Budget Conference Starts With Optimistic Words, Usual Split on Taxes
Gathering Wednesday morning for their first formal meeting, the leaders of the House and Senate Budget committees continued the recent pattern of setting low hurdles and reasonable expectations — while still being split as usual on the issue of taxes.
The meeting in the bowels of the Capitol in a room best known lately as the site of contentious House GOP conference meetings, kicked off with Senate Budget Chairwoman Patty Murray, D-Wash., handing off an unusually large gavel to her House counterpart, Republican Paul D. Ryan of Wisconsin. That’s because, as a matter of tradition, the two chambers alternate chairing conference committees.
“Nobody has to abandon their principles. Instead, we need to find out where our principles overlap. We all agree Washington isn’t working. We all agree there’s a smarter way to cut spending. And we all agree our economy could be doing a lot better. We won’t resolve all our differences here,” Ryan said in his opening statement. “We won’t solve all our problems. But we can make a good start. And we should, because we owe it to the country.”
“I hope that we might be able to exceed expectations,” said Sen. Mark Warner, D-Va., noting that he thought members on both sides had done a good job of narrowing the goals. He stopped short of suggesting a “grand bargain,” however.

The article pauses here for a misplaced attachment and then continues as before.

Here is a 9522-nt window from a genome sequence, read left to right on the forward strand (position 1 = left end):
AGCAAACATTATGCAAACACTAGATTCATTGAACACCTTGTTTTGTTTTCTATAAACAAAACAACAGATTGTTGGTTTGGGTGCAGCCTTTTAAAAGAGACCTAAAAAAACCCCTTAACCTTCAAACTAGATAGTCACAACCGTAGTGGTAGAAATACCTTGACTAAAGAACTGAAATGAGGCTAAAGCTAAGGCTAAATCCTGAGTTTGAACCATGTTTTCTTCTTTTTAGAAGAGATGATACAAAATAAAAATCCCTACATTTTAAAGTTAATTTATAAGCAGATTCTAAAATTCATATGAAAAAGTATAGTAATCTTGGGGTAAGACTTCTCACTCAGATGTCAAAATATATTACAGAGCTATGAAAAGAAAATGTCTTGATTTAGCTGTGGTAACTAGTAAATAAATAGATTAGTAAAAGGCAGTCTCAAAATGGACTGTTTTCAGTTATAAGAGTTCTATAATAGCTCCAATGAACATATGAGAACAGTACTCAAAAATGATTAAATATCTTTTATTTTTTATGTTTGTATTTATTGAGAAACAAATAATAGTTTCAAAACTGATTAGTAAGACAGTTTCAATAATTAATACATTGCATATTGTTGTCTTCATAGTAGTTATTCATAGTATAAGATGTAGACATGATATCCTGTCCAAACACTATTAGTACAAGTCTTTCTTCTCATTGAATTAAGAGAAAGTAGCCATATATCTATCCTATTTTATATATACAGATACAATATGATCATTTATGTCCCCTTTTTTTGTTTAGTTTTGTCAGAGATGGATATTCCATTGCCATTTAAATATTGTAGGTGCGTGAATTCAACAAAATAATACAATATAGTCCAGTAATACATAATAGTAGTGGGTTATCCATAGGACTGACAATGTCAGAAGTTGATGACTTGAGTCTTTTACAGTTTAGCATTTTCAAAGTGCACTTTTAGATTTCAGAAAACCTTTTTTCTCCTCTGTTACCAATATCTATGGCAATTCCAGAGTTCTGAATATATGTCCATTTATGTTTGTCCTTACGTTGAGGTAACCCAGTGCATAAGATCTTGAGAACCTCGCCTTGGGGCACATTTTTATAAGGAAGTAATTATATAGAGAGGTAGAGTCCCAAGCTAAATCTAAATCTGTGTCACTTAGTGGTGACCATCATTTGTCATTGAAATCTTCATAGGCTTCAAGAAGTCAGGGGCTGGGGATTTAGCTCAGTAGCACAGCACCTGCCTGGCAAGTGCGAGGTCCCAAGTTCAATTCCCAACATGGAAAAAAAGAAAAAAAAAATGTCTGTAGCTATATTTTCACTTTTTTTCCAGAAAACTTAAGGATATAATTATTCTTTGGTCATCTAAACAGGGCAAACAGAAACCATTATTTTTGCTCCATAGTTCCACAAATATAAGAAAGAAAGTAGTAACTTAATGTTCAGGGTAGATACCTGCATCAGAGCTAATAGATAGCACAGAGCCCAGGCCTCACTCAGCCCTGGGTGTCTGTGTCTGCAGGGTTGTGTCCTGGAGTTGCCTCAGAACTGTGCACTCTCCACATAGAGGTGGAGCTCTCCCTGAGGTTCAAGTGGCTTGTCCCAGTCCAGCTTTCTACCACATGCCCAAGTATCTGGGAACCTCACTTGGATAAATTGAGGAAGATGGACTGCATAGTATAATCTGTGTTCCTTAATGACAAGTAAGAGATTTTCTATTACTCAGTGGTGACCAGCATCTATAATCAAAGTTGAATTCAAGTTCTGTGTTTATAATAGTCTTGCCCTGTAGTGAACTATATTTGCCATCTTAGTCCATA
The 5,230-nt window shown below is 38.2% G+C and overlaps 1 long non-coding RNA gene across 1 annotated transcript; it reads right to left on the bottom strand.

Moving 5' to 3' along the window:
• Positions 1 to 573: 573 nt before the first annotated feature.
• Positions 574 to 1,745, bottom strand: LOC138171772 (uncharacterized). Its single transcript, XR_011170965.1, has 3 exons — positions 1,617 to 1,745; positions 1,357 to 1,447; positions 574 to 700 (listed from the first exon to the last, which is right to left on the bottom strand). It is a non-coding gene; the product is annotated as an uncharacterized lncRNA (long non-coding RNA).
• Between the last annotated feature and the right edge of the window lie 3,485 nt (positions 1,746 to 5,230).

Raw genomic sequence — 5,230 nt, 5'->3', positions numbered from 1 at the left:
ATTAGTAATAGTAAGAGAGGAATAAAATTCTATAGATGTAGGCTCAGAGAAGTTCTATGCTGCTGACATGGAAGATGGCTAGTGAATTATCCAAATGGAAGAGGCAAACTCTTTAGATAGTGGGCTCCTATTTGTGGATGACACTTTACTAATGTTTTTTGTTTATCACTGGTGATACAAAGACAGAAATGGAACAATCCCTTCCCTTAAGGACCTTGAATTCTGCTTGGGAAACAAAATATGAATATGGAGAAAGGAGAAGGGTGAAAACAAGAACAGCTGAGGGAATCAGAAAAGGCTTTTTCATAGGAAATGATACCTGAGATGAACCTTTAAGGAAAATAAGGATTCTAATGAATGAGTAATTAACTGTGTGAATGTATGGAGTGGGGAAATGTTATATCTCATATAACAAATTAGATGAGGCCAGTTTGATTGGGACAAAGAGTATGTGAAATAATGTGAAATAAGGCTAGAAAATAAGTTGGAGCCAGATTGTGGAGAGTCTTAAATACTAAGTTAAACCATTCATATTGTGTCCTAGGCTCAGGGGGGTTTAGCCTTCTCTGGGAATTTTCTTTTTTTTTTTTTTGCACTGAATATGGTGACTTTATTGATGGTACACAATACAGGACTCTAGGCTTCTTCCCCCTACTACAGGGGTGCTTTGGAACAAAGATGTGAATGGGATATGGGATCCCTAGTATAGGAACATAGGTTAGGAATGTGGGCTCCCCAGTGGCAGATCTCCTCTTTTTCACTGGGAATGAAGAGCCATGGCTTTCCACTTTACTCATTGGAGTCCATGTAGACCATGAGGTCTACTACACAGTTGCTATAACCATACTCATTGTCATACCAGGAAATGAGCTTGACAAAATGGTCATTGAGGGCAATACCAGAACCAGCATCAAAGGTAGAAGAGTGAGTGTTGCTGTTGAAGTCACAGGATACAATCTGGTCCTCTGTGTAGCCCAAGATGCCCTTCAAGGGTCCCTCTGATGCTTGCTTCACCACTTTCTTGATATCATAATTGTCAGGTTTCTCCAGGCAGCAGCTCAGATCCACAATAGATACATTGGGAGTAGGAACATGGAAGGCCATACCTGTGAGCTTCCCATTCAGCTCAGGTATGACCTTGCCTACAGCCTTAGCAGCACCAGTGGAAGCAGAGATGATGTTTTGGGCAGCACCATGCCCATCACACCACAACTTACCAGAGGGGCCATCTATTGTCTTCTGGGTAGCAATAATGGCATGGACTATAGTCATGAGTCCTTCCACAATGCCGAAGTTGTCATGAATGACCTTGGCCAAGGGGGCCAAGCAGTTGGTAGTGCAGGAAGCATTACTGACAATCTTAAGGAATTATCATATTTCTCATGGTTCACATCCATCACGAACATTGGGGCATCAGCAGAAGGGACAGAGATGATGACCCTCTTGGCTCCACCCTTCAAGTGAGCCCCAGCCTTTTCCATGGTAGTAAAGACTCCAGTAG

Murray focused on what many lawmakers view as the first task of the conference — finding replacement savings for the sequester.
“I agree with those who say the very least this conference should be able to do — the absolute minimum — is find a way to come together around replacing sequestration and setting a budget level for at least the short-term,” Murray said. “This won’t be easy — the House and Senate budgets are very different even for just this year. But if both sides are willing to move out of their partisan corners and offer up some compromises, I am confident it can be done. So let’s start with something we do agree on. Democrats and Republicans have said replacing sequestration should be a priority for this budget conference.”
Democrats and Republicans differed on the issue of taxes, as was to be expected. Sen. Lindsey Graham, R-S.C., noted the nearly $1 trillion in new revenues over a decade in the Senate Democratic framework, while a number of Democrats from both chambers highlighted efforts to close what they term as loopholes in the tax code.
“In concrete terms, the difference between the House and Senate budgets is about $90 billion. Believe it or not, that’s just about what published reports say the Treasury loses every year, alone, from these offshore tax havens,” Sen. Bill Nelson, D-Fla., said. “Just these few examples could save more than enough to resolve the differences in the House and Senate budget plans, at least in the first year.”
Most of the real work won’t be done in public conference meetings, which is a good thing since the panel will not reconvene until Nov. 13, Ryan announced Wednesday morning. That’s because the House and Senate are once again operating on different schedules, with the House expected to take a recess next week.
“I hope we will hold a number of open sessions to discuss proposals in considerable detail so that we really understand how they would affect ordinary people and American prosperity,” said House Appropriations ranking member Nita M. Lowey, D-N.Y.